नाडी-शोधन, nāḍī-śodhana

Literally translated as "purification of nadis", channels of the subtle body. Alternative name – nadi-shuddhi (nāḍī-śuddhi).

Usually, nadi-shodhana means a certain pranayama – alternate breathing with a breath hold after inhalation and sometimes after exhalation. In yoga and tantra, it’s the most common way to clear canals.

Simple alternate breathing – anuloma-viloma  mainly affects Ida and Pingala, and in nadi-shodhana pranayama kumbhaka is added (first after the inhale and later on after the exhale), which "locks" or "seals" prana in the body, giving prana the way to transform and directs it into the central channel – sushumna.

Purification of the sushumna means that Kundalini-shakti can freely move in it and merge with Shiva. When Kundalini and Shiva "meet", spanda and stream of amrita emerge. One can say otherwise: when you hear (perceive) the vibration of "nada", it pulsates (spandana). This pulsation sometimes generates light and if you dissolve yourself, your perception in this experience, then the breathing stops on its own – this is kevala-kumbhaka.

Tantra often gives interesting explanations for the purification of nadis, for example, Kamalankar Mishra in one of his works says that the passage of Kundalini through the sushumna is the true nadi-shodhana. That is to say, when Shakti passes through sushumna and connects with Shiva in a state of supreme bliss, it is the purification of the nadis.

Nadi-shodhana pranayama is mentioned in "Hatha-Yoga Pradipika" (Chapter 2):

śuddhimeti yadā sarvaṁ nāḍīcakraṁ malākulam ।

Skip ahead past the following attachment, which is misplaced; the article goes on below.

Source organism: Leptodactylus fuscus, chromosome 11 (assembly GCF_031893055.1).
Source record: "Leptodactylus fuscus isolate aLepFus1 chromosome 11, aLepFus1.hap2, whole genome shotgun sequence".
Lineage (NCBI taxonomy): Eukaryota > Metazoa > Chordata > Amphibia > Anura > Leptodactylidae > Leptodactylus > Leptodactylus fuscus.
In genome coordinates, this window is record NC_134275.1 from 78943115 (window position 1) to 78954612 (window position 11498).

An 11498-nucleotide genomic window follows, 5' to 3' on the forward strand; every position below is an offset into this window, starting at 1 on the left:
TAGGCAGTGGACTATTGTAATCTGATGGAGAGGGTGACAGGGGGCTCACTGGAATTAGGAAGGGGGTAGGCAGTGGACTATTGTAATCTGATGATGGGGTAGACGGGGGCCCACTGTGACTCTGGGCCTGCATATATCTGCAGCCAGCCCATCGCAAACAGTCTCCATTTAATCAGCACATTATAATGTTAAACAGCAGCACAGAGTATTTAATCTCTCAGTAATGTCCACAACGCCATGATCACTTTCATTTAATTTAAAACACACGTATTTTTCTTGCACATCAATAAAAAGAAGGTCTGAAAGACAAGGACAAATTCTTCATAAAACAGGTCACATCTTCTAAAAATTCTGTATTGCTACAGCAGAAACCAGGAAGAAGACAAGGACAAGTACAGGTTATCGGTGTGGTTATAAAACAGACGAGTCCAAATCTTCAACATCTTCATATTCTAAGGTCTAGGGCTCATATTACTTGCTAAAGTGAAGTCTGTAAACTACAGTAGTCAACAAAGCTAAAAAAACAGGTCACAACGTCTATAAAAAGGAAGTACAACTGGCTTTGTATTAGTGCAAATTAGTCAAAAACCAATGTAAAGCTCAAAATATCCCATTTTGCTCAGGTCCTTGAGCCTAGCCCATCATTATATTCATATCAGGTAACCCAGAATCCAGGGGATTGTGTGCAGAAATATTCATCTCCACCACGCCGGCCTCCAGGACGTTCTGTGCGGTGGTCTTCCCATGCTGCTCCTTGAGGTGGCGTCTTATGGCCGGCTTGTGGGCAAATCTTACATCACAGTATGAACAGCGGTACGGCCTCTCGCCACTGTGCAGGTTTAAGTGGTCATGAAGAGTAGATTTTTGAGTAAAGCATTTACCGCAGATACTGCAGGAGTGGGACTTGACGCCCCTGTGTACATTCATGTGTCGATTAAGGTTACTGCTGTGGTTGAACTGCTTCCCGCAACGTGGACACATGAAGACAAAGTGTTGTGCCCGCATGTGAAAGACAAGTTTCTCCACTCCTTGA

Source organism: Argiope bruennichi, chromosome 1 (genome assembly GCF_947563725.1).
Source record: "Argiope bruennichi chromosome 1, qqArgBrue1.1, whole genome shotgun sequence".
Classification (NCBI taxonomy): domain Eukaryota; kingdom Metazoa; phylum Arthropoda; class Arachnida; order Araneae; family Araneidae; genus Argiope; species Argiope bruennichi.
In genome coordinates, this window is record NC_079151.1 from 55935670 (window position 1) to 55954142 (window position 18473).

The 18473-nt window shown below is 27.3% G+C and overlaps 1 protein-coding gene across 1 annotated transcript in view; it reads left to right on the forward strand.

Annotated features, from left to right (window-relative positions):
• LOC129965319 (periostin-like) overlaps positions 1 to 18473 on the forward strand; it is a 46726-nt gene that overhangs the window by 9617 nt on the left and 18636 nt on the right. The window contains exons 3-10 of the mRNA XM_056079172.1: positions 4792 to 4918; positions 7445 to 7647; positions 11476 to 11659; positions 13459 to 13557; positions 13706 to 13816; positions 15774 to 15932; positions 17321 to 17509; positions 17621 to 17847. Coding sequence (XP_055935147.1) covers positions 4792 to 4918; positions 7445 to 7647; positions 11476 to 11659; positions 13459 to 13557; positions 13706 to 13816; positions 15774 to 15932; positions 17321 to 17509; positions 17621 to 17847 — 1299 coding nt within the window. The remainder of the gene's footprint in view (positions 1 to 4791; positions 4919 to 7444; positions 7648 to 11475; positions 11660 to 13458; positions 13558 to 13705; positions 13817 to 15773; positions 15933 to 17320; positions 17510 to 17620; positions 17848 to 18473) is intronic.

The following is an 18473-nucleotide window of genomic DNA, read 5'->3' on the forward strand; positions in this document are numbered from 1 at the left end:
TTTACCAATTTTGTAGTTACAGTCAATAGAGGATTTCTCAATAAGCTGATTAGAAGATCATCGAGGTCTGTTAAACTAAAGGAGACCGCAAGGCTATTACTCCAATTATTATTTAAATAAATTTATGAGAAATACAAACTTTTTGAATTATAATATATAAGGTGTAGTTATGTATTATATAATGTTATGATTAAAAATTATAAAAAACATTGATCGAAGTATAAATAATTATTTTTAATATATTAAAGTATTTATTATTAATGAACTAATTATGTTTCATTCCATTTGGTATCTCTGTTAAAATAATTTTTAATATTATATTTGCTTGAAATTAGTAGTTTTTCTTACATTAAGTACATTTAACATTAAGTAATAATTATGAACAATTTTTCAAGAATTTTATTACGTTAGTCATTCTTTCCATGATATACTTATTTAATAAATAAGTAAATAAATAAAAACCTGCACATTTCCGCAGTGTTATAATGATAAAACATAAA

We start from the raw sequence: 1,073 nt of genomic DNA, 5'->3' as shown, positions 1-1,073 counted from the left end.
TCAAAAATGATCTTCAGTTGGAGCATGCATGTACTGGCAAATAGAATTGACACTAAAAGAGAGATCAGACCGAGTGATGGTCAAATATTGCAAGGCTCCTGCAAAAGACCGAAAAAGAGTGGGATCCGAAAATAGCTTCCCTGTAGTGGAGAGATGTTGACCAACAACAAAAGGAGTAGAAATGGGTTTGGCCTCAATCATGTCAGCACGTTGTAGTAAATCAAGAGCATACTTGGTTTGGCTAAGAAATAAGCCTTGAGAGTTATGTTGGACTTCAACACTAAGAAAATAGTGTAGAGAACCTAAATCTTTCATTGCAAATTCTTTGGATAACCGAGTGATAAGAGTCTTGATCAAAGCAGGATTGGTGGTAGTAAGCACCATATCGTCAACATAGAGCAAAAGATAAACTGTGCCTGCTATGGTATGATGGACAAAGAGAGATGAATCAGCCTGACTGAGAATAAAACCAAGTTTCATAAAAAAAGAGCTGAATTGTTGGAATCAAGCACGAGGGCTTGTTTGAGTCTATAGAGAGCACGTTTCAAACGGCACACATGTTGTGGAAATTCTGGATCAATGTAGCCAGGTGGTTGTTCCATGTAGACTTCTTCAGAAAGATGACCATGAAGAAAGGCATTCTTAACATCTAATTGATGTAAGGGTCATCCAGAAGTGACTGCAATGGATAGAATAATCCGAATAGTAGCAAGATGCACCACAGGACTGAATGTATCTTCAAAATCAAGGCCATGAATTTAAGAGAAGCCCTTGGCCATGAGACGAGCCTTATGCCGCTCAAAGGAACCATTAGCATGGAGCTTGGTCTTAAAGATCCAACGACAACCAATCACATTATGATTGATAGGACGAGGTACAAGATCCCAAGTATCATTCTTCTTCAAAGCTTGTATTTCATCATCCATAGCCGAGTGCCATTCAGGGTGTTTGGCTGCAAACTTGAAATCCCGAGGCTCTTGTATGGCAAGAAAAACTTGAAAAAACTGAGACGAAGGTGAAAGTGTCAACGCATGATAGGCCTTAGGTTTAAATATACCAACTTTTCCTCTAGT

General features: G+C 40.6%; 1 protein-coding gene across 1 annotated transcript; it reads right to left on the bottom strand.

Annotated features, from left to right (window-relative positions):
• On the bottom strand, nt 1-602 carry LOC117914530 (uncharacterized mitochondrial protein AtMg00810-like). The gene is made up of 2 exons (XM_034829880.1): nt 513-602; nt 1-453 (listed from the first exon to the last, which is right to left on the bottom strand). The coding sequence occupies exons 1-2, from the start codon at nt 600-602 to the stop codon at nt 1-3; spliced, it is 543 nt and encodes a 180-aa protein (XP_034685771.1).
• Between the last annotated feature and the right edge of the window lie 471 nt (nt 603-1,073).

śuddhimeti yadā sarvaṁ nāḍīcakraṁ malākulam ।
tadaiva jāyate yogī prāṇasaṁgrahaṇe kṣamaḥ ॥ 5॥

“When all the nadis and chakras which are full of impurities are purified, then the yogi is able to retain prana” (5)

prāṇaṁ vediḍayā piben niyamitaṁ bhūyonyathā recayet
pītvā piṅgalayā samīraṇamatho baddhvā tyajedvāmayā ।
sūryācandramasoranena vidhinābhyāsaṁ sadā tanvatāṁśuddhā nāḍigaṇā bhavanti yamināṁ māsatrayādūrdhvataḥ ॥ 10॥

Yogi should inhale prana through the left nostril, hold [the breath], then exhale through the other nostril. Then inhale through the right nostril, hold breath [inside] and then exhale through the left  [nostril]. By practicing [breathing] this way, through Surya and Chandra (right and left nostrils) alternately and following directions, [yogi] purifies all nadis in three months (10)

Hatha-yoga texts give different recommendations on when and how often to practice nadi-shodhana: some say four times a day, others suggest three or two times a day. This is due to such a key concept for Hindu as «sandhya» – the transitional time of the day when they make puja and pray. Since pranayama is an important element in the puja, and they use nadi-shuddhi in it, different recommendations on the frequency of execution may have developed. Tantrics follow four sandhyas, and some even five. But more often in Hinduism, three sandhyas are popular. Nathas mostly revere Gorakshanath, Guru (and possibly other deities) in their temples twice a day: at dawn and sunset, that is, when night crosses the day and vice versa.

Recommendations for practice